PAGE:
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Department
Social Science
Course
SOSC 3360
Professor
Jonathan Rudin
Semester
Fall

Description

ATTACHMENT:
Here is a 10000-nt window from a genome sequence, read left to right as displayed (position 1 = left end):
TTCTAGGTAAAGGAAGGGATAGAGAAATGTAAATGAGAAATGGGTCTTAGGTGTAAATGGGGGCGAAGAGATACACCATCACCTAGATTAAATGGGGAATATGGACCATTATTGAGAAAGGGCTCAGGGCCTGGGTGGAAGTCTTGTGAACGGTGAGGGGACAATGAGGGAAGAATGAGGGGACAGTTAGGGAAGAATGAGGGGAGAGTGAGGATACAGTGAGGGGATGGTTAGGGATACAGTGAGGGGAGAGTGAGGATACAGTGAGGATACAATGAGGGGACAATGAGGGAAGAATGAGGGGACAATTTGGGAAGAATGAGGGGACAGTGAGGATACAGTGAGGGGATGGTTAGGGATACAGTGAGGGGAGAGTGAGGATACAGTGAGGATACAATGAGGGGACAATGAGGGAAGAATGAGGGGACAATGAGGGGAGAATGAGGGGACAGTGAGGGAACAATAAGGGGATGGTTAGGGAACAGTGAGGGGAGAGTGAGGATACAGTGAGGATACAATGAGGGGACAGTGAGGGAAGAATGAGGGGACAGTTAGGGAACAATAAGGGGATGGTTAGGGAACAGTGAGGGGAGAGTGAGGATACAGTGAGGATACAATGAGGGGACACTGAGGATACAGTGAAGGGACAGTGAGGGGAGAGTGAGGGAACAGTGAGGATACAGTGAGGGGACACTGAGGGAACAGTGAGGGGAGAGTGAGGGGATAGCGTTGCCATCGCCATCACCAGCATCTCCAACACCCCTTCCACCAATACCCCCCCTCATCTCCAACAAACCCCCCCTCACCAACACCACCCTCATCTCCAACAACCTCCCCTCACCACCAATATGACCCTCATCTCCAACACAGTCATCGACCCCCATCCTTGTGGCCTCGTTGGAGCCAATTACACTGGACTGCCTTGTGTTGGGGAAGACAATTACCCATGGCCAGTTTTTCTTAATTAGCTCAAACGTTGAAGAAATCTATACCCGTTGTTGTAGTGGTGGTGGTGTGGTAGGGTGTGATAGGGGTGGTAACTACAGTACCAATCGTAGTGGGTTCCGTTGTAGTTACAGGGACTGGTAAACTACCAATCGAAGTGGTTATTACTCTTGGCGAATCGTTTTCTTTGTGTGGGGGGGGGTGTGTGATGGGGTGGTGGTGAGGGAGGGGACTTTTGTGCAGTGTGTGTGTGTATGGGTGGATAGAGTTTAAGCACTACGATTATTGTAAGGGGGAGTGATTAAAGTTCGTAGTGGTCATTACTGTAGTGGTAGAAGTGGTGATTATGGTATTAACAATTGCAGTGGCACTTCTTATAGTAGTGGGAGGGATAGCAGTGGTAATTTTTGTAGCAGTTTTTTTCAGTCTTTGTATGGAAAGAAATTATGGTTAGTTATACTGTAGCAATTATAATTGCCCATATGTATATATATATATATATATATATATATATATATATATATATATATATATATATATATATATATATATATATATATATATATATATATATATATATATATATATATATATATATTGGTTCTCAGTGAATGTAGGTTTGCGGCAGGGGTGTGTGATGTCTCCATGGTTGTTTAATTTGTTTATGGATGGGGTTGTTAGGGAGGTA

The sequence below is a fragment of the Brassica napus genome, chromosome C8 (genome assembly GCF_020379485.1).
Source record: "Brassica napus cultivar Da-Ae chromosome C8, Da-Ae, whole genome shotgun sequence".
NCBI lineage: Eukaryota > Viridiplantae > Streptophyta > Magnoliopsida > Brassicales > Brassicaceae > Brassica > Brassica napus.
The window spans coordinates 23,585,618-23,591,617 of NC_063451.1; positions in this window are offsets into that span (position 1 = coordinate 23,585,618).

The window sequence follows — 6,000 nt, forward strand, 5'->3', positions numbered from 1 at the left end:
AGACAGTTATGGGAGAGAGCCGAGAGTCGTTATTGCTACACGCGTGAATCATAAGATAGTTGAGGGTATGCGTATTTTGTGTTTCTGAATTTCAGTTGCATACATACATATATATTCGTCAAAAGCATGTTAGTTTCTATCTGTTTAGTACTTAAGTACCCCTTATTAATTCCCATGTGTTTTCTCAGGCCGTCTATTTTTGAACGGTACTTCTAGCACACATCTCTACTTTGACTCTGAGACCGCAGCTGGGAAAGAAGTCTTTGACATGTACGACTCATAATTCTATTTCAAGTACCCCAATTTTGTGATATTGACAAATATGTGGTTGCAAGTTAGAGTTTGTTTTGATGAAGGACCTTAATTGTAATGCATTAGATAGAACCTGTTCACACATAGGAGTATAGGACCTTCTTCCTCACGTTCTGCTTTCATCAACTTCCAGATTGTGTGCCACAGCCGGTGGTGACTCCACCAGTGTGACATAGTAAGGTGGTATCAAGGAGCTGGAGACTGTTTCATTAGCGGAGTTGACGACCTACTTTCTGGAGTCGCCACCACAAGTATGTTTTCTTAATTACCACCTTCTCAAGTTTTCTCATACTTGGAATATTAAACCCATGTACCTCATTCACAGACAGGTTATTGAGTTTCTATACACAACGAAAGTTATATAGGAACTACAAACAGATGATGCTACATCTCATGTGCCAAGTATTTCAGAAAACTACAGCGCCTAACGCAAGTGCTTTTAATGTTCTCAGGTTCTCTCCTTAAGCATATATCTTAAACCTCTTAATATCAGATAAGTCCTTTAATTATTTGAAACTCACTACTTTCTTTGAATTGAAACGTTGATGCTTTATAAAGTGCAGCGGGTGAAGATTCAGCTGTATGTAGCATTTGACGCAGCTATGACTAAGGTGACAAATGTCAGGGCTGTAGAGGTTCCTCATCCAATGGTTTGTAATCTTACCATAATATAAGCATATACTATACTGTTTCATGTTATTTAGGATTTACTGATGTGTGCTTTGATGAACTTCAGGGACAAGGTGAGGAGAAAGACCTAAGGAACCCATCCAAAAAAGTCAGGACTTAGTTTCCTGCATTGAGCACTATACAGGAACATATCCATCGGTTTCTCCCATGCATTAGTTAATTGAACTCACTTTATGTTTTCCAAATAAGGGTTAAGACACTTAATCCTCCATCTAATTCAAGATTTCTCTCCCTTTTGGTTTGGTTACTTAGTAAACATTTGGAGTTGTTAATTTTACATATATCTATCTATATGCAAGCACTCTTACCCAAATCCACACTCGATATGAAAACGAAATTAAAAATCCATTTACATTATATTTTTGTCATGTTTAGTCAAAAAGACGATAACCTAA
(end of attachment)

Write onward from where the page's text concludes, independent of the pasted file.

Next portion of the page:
How the Charter Works 9/16/2013 12:35:00 PM - Canada is a federation  2 levels of govt o federal govt o provincial govt - Britain has one real level of govt- federal govt. - Britain passed a law giving Canada its indepedance in 1867  british parliament passed the BNA ACT IN 1867 -The BNA act divided the powers between the federal and the provincial govt.  Powers of the federal govt are found in sec.91 o Immigration o Military o Criminal law o Taxation o Patents & trademarks o Tariffs o Currency o Postal service o Census o Banks o Indians and lands reserved for Indians o Divorce o Residual powers- what’s left after provincial powers o POGG – peace, order, and good government  Powers of the provincial govt are found sec.92 o Education o Healthcare o Property & civil rights o Roads, public works o Provincial companies o Fines – highway traffic act, speed limits etc. -in the US criminal law is a provincial responsibility -judicial review o the act of judges telling you what you can do and what you cant do o division of powers cases - 1960 the federal government (conservstive) john deifenbaker enacted the bill of rights o guaranteed certain rights ex. Freedom from discrimination etc. - two big problems with bill of rights  bill of rights was only passed by the federal govt meaning it could only govern what the federal govt did not the provincial govt  it was not entrenched- the bill of rights was passed like every other legislation, there was no way that the bill of rights was raised above other legislation - very few cases where bill of rights was successfully used  - last case occurred in 1970s ( Lavelle v. bedard) o passed a law in the 1950’s that said if a status indian woman married a non status indian man she lost her status and so did the children in the eyes of the federal govt. o but if a status indian man married a non status indian woman her and her kids gained status.  The case was that Women are treated differently than men - Another prime minister ( liberal) shared deifenbakers idea of rights pierre Elliot trudeau  Prime minister in the 1960s  Created charter of rights  Recognized that he needed a piece of legislation that would cover both the federal and the provincial govt. o This led to challenges  The federal govt has no authority to govern provincial govt  The british govt. only had the authority over all of Canada federal and provincial  Wanted to patriate the constitution o Come from britian back to Canada and wanted it to belong to Canada o Tried to get all provinces to agree - BNA act renamed constitution act 1982  states that the charter is the supreme law in Canada - constitution act of 1982  Canada has a charter of rights for the first time o Applies to the federal govt. o And applies to the legislature and govt of all matters in each province o Sec. 52 – any law that’s in violation with this document is to the exten of the inconsistency is void and of no effect  The constitution act raises the charter to be the supreme law in Canada  It is entrenched -charter of rights  Covers fundamental freedoms o Section 2 ( a) (b) (c) (d)  Covers voting o Section 3  Covers mobility rights o Section 6  Covers section 7, 15 - entrenched legal rights into legislation 2 IMPORTANT SECTIONS OF THE CHARTER - makes the charter very different from American constitution - what makes the carter so attractive to other countries - Section 1  the charter guarantees the rights and freedoms set out in it subject only to reasonable limits etc. -the charter protects the individual from the state but there was a concern that Canada would allow this section to infringe ones rights - Section 33 ( pierre trudeau hated)  the only way that the parliament would pass this charter  the notwithstanding clause ( if you want the charter not to apply)  notwithstanding clause is only good for 5 years, unless it is reintroduced o it is 5 years because that is when elections occur -big fight about Section 15 o because it supported gay rights o equal rights for everyone -charter just covers acts of government judicial review - 9 judges appointed in supreme court  we want judges to make decisions not based on their personal preferences that is what politicians are for  the American judicial history is what highly influenced the Canadian system of judging o americans have a history of the constitution unlike Britain - notion of dialogue  dialogue between the courts and the legislasture  the courts and the legislature talk to each other about the decisions that the court makes and the legislation that parliament passes o allows for negotiation  very Canadian notion ( doesn’t have huge American precedent)  emerged in Canada with the charter American Constitutional Law and History 9/16/2013 12:35:00 PM Reading Notes -Professor Wechsler argues that the court must not be merely a naked power organ  decisions must be controlled by principle  a principled decisions is one that rests on reasons with respect to all the issues in a case, reasons that in their generality and neutrality transcend any immediate result that is involved - the requirement that the court be principled results from - a madisonian system is not completely democratic( completely majoritarian)  assumes that in wide areas of life majorities are entitled to rule for no better reason other than they are majorities - there are some areas of life that should not be controlled by majority but rather by the individual or else it is called tyranny - some see the model as containing an inherent perhaps insoluble dilemma - majority tyranny occurs if legislation invades the area properly left to individual freedom - minority tyranny occurs if the majority is prevented from ruling where its power is legitimate. - the courts power is only legitimates if it can demonstrate reasoned opinion that it has a valid theory derived from the constitution that respects the spheres of the majority and the minority. - judge wright thinks that you make decisions now and principles later  but how can you know a decision is correct if there is no principle to explain or justify it  value choice is the most important function of the supreme court according to judge wright - in order for principles to be neutral they must be neutral in application but also in definition and derivation - the Griswold decision has been a major advance in constitutional law  a demonstration of the courts ability to protect fundamental human values - justice douglas o first amendment- privacy o all other amendments after- set out zones of privacy - Griswold opinion fails every test of neutrality - the equal protection clause has to legit meanings  require formal procedural equality  and because of historical origins it does require that govt not discriminate along racial lines - supreme court has no way of being non racial and always equal so it appeals to the simplistic notions of fairness or what it regards as fundamental interests in order to demand equality. Lecture Notes - the US experience has very much influences the Canadian experience - most of the theorists we study in this course are American th US constitution amended and 14 amendment came in  passed in 1868  significance of that date is that it was right after the civil war - 14th amendment  guarantees that no state should deprive any person of life liberty or property without due process of the law o its not that you cant take away these rights but you cant do so unless it follows due process of the law  it is like section 7 of the charter of rights and freedoms ( life, liberty, and security) -due process ( legal term)  what most people thought this meant prior to the 90’s was that this was a set of procedural rights ( the process you had had to be fair, impartial person making decision, right to know the case etc.)  early 1905 things got weird with this term o ( Lochner v. new york) ex. state of new york started to create work laws and it makes a law that its illegal for a baker to work more than 10 hours a day or 60 hours a week  lochner was fined for allowing one of his workers to work more than 60 hours in one week  he objected and took the case to court because it went against his and his employees liberty to work more  from due process point of view there was nothing wrong the procedural element was followed but he said nevertheless the law was unconstitutional  majority of the us supreme court said : this isn’t about labour law there is no reasonable ground for interfering with the liberty of a person and free contract of a baker or other trades and manual occupations.  the real objective is to create a fair relationship between master and employee - substantive due process of law  whether or not we look at the substance of the law if it properly interferes with the liberty of the individual  and in particular the relationship between master and employee  there is no reason for the state to get in the way if there has been a relationship agreed and established on hours of working  this case provoked strong dissent -concern was that the court was wandering into legislation and was saying what was good law and bad law  our role isn’t to say whether this is good law or bad law but whether this is constitutional  we as judges have the right to over turn but we cant over turn a law because we don’t like it, there has to be some basis in which they interfere however they were in the dissent - yellow dog contract : the contract is when you sign a contract and you try and join a union you can fire them if they join one - dissenters said is its not the job of the judges of the supreme court to strike down laws they don’t like  but the majority went on in this route - there was problems in the 1920s because people votes for figures that promised them these things and then when it came down to it the courts struck down all this legislation -the courts were imposing their own particular economic agenda on the nation  who are they to decide what economic system the united stated had or any country or state  if the constitution says the state can run this way than it can if they run without minimum wage law then its just a question of individual issue th - another part of the 14 amendment o in addition to the first part ( life, liberty, and property) nor can it deny the person within its jurisdiction the equal protection of the law o sparked new litigation in the 1960’s Griswold v. Connecticut  cannot use contraceptive and if using it than you can be fined not less than 50 dollars and imprisoned for not less than 60 days and not more than a year o the state thought if you didn’t want to get pregnant you wouldn’t have sex  planned parenthood said that you could use various forms of contraceptives to prevent conception to married persons o they were charged with aiding abiding or counseling a crime and they were fined each a $100  this was a test case o a case they would use to test legislation o they wanted to be charged so they could challenge this law o the matter ends up in front of the US supreme court  penumbra of privacy o not part of the object it is around the object ( the stuff in the shadow) Roe v. Wade (1973), is a landmark decision by the United States Supreme Court on the issue of abortion. Decided simultaneously with a companion case, Doe v. Bolton, the Court ruled 7–2 that a right to privacy under the due process clause of the 14th Amendment extended to a woman's decision to have an abortion, but that right must be balanced against the state's two legitimate interests in regulating abortions: protecting prenatal life and protecting women's health. Arguing that these state interests became stronger over the course of a pregnancy, the Court resolved this balancing test by tying state regulation of abortion to the trimester of pregnancy.  caused a great deal of difficulty for many people for a great amount of years Plessy v. Ferguson - ( 1896) train travelling in Georgia - in the train white people and coloured people could not travel together - they had to be in separate cars but the cars had to be the same ( equal) - mr.plessy ( black man) challenges this law because it discriminates his liberty to be able to sit in the white car - goes to supreme court in 1896 and loses - have the right to choose what car you want to sit in ( 14 th amendment) Brown v. Board of Education - ( 1954) black father wanted his kids to be able to go to a white school or to choose the school they go to at least - the states that he’s challenging the law says that black and white schools are separate but they’re equal ( same facilities same staff etc.) - we must look at the effect of segregation on educational opportunities - 1954 the court says to separate from others of equal qualifications solely because of their race is to create inferiority in hearts and minds therefore separate but equal no longer comes in play - neutral principles and amendment problems o this issue of having a constitution that the courts apply to the decisions of a legislature o some see this having an inherent and insoluble dilemma o nor the majority or the minority can be trusted to define the freedom of the other o we live in a democratic state but we are prepared to a non democratically elected group to make decisions because it is the only way to protect our freedoms ( only way to do this is to have a court) - what is the court supposed to do and what basis does it do it ?  what the court is doing is applying a set of principles that go beyond their personal feelings  the court articulates a series of principles and then applies it to a specific case and may lead them to make decisions they will sometimes agree with or disagree with but these principles are neutral so the decision must be carried out regardless  Bork says this is not enough to develop and apply these principles consistently, they must also be neutral in derivation and definition  has to be a way for judges to know where these constitutional norms come from and it cant be from them alone  not up to the court to find the fundamental values of justice  you cant find rights that are not in the constitution -substantive due process revived by the Griswold case is and always has been an improper document ( pg.11) o this means Griswold’s antecedents were also wrong ( lochner v. new york) o you look to history to see what the framers of the constitution intended ( when the law is not perfectly clear this is where you look ) ( p.14) Re B.C. Motor Vehicle Act, [1985] - the law says that a person who drives a motor vehicle while prohibited and comits a crime while driving - you have to go to jail for 7 days if youre driving with a suspended license in british Columbia  this is challenging because you can lose your license and not know you’ve lost it - this law says ( subsection 2)  if your arrested while driving and your license was suspended you do not have the opportunity to say you had no idea because you are guilty as soon as you are stopped whether you knew it or not. - this was decided 3 years after the charter was enacted  Section 7 talks about fundamental justice - Tutorial Discussion 9/16/2013 12:35:00 PM Bork Summary - persistent problem of constitutional law is its lack of theory and principle - supreme courts decisions must be ruled by neutral principles - for bork its not only necessary to be guided by neutral principles but they must look back in history to see what the framework of the constitution intended - judiciary is supreme  a society that is run by judges that make decisions based on bias preference and opinion is one that would be highly un democratic - madisonian system : ensures the rule of the majority as appropriate but also protects the minority freedom from the tyranny of the majority - important to determine the area of freedom by majority and minority - if supreme court judges make decisions based on value choices than it violates the madisonian system - hard to know if decisions correct without principles that come along with it - not enough to apply neutral principles must define and derive them - criticized Griswold vs. Connecticut ( among other cases)  the court failed to define the scope or justify the derivation in striking down those statutes o no neutral principles from decision  condemns substantive due process implied by the court  substantive due process is an improper doctrine and should not be used  the court must accept the choices made by the legislature because it is a democratic choice of the people o not up to the court to decide what they like or don’t like o except the law clearly violates the constitution  there is no way in which anyone can say who’s liberty is higher than the others ( morality, judgment etc.) should be left to the community - judges are appointed not elected in a democratic society the majority are the ones that elect politicians that represent their interests but judges are not appointed this way - but the judges don’t have to please anyone so they kind of balance the majority and minority Theories of Judicial Review II ‑ Legitimation & Fundamental Values 9/16/2013 12:35:00 PM Theories of Judicial Review II ‑ Legitimation & Fundamental Values - Alexander Bickel and Ronald Dworkin- Constitutional Theorists in 1960s - take different ideas of judicial review - both bickel and dworkin begin their articles by arguing against the position of judicial review even though they don’t actually disagree with the practice Bickel Article: - Bickel wrote in the 1960s, the least dangerous branch à in the US, the government has three branches: executive branch- President and Cabinet, Congress, and Judiciary branch - sees judiciary branch as the least dangerous of the three - no one can elect the judges on the supreme court level - judges understand the limitations of their power - important to look at the practice of judicial review - starts by outlining the problems of judicial review - issue of democracy à since judges are not elected it is not seen as reflecting the values of society therefore its not legitimate because the public cannot elect the judiciary - in the US, democracy is a series of factions who all have to work together, since the president does not have the power to make legislative decisions without the approval from congress - no majority but rather a series of minorities that have to communicate with each other to achieve common national goals - sometimes judicial review is justified and needed, because some people who wish to enact certain laws must be governed in some form if it violates the charter of individual rights - because decisions are made by a legislator, they make sounder decisions because they respond to real needs of the people - unintentional problem of judicial review à judicial review weakens the democratic process, suggests that we should be afraid of government and distrust of the legislator - allows politicians to duck on making choices, because at some point the courts will make the decisions on their behalf - example: s.15 of the Canadian charter, with the omission of sexual orientation because many electorates were afraid that it would anger many of their constituants, left it to the supreme court to decide - bickel wants to be pragmatic when outlining his argument for judicial review à what is it that the courts do better than the legislator? He responds that if we look at government and law, all laws have two aspects to them- immediate consequences and unintended consequences, government responds to immediate consequences and ignore the unintended consequences that could be very serious - sometimes the legislator has an idea of some unintended consequences, presents the need for judicial review to review these laws years down the road to see if the law is effective, and/or presents problems - sober second thought à judges have the time to review laws that are enacted, takes a long time for a case to make it to the supreme court à advantage of this is that it allows the reflection of the constitutional challenges from the time it first gets to court to the time it gets to the supreme court (if it makes it) to see how much has happened as a result of the law - intention of the law when it is first enacted and the impact that the law presents - court takes it time when making a decision, takes months to reach a conclusion after careful review - mystic function à faith in their government because the laws that are being enacted are overlooked by the judiciary to ensure that the law is constitutional - often courts don’t overturn legislation, rather reassures the legislation is valid and legal - courts remain relatively stable as judges can stay on for long periods of times even after electorates come and go - courts are also able to engage in a dialogue with the legislator - if the courts do not reflect the societal values, then public discourse will determine the decision making - the supreme court has the opportunity to hear cases that are brought before them, cases have to be approved to be heard by the court otherwise the case is dismissed - unifying function to society, as well as a mystic function - says judicial review provides an opportunity to hold government accountable, floor and ceiling model for constitutional law à if it’s a floor than the government (ceiling) has to meet the constitution half way, if its vice versa - encourages politicians to think that even if laws are constitutional in theory, in practice it may be seen as being unjust if laws don’t reflect the values of society - Korematsu à laws that governed policy involving Korean and Japanese and the discrimination against them during the WWII era, argued that it was unconstitutional and lost their case on the b